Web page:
The 1992 Benetton chassis B192-01 as used by Michael Schumacher in Spain to qualify an impressive 2nd, ahead of Ayrton Senna’s McLaren-Honda.
Having cut their Formula 1 teeth initially as sponsors of the Tyrrell and Alfa Romeo teams, the Benetton family forged a deal to purchase the ailing Toleman Motorsport team at the end of 1985. Retaining the services of highly rated designer Rory Byrne, the first Benetton – B186 – was powered by a four-cylinder turbocharged BMW engine and showed early promise, culminating in a landmark first win in the 1986 Mexican Grand Prix courtesy of Gerhard Berger.
A switch to Ford-Cosworth Turbo engines for 1987 and then normally aspirated Cosworth DFR power for 1988 saw continued progress, but it was the introduction of the all-new Ford HB engine in 1989 which heralded the start of the Benetton glory years. Alessandro Nannini took a further win in Japan driving the B189, whilst in 1990 new-signing Nelson Piquet enjoyed something of an Indian summer with victories in Japan and Australia. Piquet won in Belgium in 1991 although, in retrospect, perhaps more significant that weekend was the emergence of German wunderkind Michael Schumacher who outscored his thrice World Champion teammate in each of his first three races for the team.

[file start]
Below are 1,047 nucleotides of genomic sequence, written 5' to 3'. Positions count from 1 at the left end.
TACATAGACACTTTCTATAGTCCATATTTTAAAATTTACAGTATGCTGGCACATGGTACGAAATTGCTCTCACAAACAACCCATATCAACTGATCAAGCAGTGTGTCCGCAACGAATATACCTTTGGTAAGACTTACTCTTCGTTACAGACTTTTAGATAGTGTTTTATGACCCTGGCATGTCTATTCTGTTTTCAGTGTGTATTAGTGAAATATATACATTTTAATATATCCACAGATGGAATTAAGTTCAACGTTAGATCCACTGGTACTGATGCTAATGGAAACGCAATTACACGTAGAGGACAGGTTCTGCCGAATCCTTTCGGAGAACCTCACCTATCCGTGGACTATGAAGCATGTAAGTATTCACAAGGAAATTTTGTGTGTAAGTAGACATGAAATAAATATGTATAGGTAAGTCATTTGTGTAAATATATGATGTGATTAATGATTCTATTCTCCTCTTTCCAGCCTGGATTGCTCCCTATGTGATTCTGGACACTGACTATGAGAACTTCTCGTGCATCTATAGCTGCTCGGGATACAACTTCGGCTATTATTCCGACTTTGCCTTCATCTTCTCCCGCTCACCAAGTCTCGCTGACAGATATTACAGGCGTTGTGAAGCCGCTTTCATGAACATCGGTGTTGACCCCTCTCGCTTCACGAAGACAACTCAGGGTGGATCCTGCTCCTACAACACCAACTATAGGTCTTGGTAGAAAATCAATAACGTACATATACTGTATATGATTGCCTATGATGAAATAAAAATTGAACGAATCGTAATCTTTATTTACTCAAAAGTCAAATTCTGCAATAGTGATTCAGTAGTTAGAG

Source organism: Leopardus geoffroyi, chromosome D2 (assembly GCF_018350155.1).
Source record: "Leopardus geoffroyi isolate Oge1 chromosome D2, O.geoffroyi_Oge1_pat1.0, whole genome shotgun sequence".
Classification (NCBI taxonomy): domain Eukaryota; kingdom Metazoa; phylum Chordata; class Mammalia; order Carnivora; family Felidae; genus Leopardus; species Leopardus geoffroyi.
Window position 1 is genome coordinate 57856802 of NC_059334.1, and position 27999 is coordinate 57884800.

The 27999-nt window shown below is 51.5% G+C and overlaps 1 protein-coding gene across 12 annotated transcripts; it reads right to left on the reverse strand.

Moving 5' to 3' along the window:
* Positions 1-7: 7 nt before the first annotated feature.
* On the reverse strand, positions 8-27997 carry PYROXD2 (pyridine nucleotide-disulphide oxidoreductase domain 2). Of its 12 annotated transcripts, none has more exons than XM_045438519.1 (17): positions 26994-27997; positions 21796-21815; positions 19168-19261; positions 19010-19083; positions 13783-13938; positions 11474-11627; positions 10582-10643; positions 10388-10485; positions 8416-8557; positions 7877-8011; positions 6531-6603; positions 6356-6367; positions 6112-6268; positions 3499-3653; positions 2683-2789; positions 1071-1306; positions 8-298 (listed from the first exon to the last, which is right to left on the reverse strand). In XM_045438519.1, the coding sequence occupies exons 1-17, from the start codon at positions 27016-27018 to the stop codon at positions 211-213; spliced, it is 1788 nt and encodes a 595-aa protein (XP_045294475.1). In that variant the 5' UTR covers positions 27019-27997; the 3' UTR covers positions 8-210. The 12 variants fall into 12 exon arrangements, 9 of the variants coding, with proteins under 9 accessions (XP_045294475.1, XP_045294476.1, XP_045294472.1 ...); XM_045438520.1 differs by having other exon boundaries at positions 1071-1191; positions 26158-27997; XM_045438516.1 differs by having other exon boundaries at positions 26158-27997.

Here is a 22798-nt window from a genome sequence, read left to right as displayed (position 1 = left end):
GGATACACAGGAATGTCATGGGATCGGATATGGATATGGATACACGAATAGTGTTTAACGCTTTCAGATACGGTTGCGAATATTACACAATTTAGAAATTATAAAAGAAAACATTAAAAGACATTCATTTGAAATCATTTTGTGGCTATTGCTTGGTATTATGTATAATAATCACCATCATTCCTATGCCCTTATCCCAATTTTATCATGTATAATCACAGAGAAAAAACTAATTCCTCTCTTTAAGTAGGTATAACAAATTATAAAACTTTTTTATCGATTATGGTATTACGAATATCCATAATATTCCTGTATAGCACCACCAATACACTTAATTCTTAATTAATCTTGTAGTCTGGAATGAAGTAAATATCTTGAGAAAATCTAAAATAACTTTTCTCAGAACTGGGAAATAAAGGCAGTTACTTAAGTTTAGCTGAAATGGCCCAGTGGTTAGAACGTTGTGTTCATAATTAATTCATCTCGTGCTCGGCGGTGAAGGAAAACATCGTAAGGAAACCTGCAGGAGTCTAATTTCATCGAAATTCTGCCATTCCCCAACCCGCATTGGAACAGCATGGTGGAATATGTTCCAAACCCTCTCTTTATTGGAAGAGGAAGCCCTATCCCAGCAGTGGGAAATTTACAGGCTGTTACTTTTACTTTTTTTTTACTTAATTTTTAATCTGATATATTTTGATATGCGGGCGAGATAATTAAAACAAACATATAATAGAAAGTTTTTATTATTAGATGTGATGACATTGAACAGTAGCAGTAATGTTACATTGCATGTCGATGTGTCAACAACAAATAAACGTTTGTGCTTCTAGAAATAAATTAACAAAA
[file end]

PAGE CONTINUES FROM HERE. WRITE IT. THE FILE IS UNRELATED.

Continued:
Having started the 1992 season with a heavily revised version of the John Barnard-designed B191, the all-new B192, penned jointly by Byrne and Ross Brawn, was used from the Spanish Grand Prix onwards. With conventional ‘passive’ suspension and sequential gearbox, the B192 was technically conservative in comparison to the actively suspended, ABS-braked, semi-automatic Williams FW14B, but nevertheless it propelled Schumacher to five podium placings and a maiden win in Belgium. Furthermore, it secured Schumacher 3rd place in the World Drivers’ Championship of that year, as well as 3rd place for the team in the Constructors’ Championship.
This particular chassis – B192-01 – was used by Schumacher in Spain to qualify an impressive 2nd, ahead of Ayrton Senna’s McLaren-Honda, albeit more than a second adrift of Mansell in the all-conquering Williams. In the race, Mansell won comfortably, but Schumacher took his maiden runner-up spot in Formula 1, with a fine drive in difficult conditions. Thereafter, the car was relegated to spare car duties in both San Marino and Monaco, ensuring that the car never sustained damage.
Immaculately presented in its original eye-catching Camel cigarette livery, B192-01 retains its correct Ford HB engine, which is understood to have covered approximately 1,000 kilometres since its last rebuild by Langford Performance Engineering. The car has recently been refreshed by CGA Engineering. As the first Formula 1 chassis on which Schumacher, Byrne and Brawn worked together – en route, ultimately, to a remarkable seven Drivers’ and six Constructors’ titles – the car’s historic significance cannot be overstated. Furthermore, it provides a relatively affordable introduction to the awe-inspiring performance of modern generation Grand Prix cars and would be a stunning addition to any serious single-seater or competition car collection.
This Benetton sold for €815.000 by RM | Sotheby's at Monaco on 12 May 2018
COURTESY OF RM | Sotheby's